DAVID: I am not sure what I was doing this day (probably eating Cocoa Puffs by the fist full while watching cartoons because that’s what teenagers in the 80’s). However, I had no idea I was about to to part of a “project” that would wind up being 30 years in the making.
ERIC: I came home and told my younger brother David that we were making a movie and to call his best friend Joey because we needed him too. I went down to Erol’s Video (this is pre-Blockbuster) and rented a VHS video camera and that evening (and the next day… we had to return the camera in 24 hours) we shot our “movie”. I had a VHS and a Sony Betamax so I dumped it down to Beta to edit it and then BACK to VHS to add music. And there was only one album in my collection that could be the score for my epic, my soundtrack to Friday the 13th composed by the legendary Harry Manfredini. We finished that night but, it wasn’t enough. It ran about eight minutes and while we liked it, we wanted more. Problem was we shot an ending where Joey (SPOILER ALERT) chops off the killer’s head with a shovel. But I didn’t give a shit. I came up with a new idea that the killer will just pick his head up off the ground and put it back on (like a hat) and continue his rampage. We shot again and this time we had enough footage to get to almost a fifteen minute running time and changed the end. (SPOILER ALERT) This time the killer would prevail and slay the hero. Why not? Cut! Print! Moving on! Perfect.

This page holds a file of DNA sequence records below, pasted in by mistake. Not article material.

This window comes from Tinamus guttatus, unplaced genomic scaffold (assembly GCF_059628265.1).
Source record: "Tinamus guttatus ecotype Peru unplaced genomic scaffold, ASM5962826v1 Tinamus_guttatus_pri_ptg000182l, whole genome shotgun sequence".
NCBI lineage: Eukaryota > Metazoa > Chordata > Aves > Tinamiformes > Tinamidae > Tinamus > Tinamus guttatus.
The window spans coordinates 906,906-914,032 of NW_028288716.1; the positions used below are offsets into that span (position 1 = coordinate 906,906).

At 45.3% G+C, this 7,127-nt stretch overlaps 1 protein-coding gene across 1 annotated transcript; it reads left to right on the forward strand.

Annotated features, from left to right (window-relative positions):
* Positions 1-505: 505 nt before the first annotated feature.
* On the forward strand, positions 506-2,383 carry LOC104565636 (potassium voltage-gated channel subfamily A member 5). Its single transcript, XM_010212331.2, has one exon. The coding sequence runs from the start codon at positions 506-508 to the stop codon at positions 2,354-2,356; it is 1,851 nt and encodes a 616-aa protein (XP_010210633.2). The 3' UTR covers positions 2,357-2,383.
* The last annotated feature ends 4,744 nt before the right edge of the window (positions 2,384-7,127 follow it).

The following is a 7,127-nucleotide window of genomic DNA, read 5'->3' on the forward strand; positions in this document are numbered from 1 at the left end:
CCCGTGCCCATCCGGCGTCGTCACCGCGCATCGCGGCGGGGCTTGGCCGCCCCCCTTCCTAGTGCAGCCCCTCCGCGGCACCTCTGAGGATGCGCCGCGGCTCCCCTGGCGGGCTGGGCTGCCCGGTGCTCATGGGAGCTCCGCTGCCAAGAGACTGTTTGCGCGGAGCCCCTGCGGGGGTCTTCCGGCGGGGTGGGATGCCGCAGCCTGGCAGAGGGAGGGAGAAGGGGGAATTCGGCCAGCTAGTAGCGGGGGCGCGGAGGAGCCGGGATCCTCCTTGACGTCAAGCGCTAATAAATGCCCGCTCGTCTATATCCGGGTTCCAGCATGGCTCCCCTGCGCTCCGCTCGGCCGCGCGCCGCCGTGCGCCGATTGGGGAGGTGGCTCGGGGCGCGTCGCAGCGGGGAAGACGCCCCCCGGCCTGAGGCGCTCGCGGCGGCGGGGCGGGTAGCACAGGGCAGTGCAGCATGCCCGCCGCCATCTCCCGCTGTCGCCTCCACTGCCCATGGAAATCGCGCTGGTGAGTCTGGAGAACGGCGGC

DAVID: I had nothing else going on that day so I figured, “what the hell? I’ll be in a movie.” My best friend Joey and I spent most of our childhood growing up fake fighting as we pretended to be our favorite movie and TV characters. Who cares that we were in high school? Why not do it once more for old time’s sake and put it on film? There was very little creative direction given by my brother, the “director”, so most of our fight choreography was improvised. What would become an unintentional running gag (even in 2017) on this project is we would constantly battle a combination of weak camera batteries and loss of daylight. We wound up in the shed basically because it got dark outside and there was a light bulb in there so we could see. Did we even take a moment to “set the stage”? Hell no. We just opened the door, turned on the light and started shooting around the mess. We had to finish our “movie”.
One thing that has always sucked in my mind regarding that first shoot was how little I could see while wearing the rubber Freddy Krueger mask. Every time I threw my head back to embellish a punch the mask would move and I could not see a thing. Before I knew it, Joey was throwing haymakers. I could not get a punch in edgewise which is why after we wind up outside on the patio I am throwing lame punches as I am falling backward. I mean how much power am I going to get behind that anyway? Once we decided to reattach my head and continue shooting, I could not wait to switch to…wait for it… (SPOILER ALERT)… a hockey mask which conveniently I had because I happened to be a goalie on a local deck hockey team.